Siberian biologists create artificial blood vessels
Using a combination of nano-materials and human cells, Siberian scientists have designed artificial blood vessels. Their similarity to human blood vessels will minimize the possibility of rejection by the body's immune system, as well as help avoid inflammation and blood clots.
Many experts in tissue engineering from around the world, especially the U.S., Great Britain and Germany, are working to develop artificial blood vessels. Some are created from the cells of lambs, while others are made with a 3D printer.
Scientists from Novosibirsk University and the Institute of Cytology and Genetics proposed another method - not just using artificial blood vessels, but filling them with living cells.
The result is based on membranes comprised of biodegradable polyester - polycaprolactone and chitosan - made by treating the chitin shells of shrimp with an alkaline substance. Scientists colonized them with human heart cells - endothelial cells which line the blood vessels - and smooth muscle cells to create vascular tone.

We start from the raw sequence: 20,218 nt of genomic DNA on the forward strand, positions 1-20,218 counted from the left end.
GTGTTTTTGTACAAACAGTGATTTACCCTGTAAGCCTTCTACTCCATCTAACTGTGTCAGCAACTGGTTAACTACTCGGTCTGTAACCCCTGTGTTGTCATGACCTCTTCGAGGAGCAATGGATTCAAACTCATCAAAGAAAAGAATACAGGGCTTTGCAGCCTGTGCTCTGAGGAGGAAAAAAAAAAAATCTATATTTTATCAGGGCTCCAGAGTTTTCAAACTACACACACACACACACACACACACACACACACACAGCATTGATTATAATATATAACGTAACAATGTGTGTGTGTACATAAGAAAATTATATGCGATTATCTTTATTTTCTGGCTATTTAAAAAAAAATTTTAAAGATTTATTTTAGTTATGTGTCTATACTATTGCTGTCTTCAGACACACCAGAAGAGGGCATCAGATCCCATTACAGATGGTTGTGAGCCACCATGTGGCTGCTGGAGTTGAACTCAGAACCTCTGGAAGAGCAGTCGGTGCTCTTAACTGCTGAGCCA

Strong blood vessels
"The combination of selected cells makes the graft strong and durable," said Novosibirsk State University researcher Anna Smirnova. "The mixture of chitosan and polycaprolactone also has its advantages. Chitosan has fantastic biological characteristics: it doesn't provoke an immune response, it's biocompatible when grafted into the body and has antimicrobial properties. But the materials derived from it are not strong enough."
That's why scientists mixed chitosan with polycaprolactone, which compensates for this shortcoming. This mixture is much more potent than each one individually.
After a series of experiments, researchers calculated the optimal ratio of components for the most effective tissue generation on the membrane surface. They realized that human cells after colonization retain their functional characteristics.
Experiments on mice followed, and new vessels were implanted into the aortas. Tests confirmed that the cell-filled grafts have sufficient strength to react to variations in blood pressure.
"Ultrasound examination and magnetic resonance tomography confirmed that after implantation, and for the entire duration of the experiment, the aorta of the mice remains passable and a pulsatile blood flow is retained in the implant," said Smirnova.
Histological analysis shows that after any given period of time - be it two weeks, or 24 weeks - the engineered grafts continue to form the necessary functional layers of cells and integrate well into the surrounding tissue. The Siberian scientists will continue their research.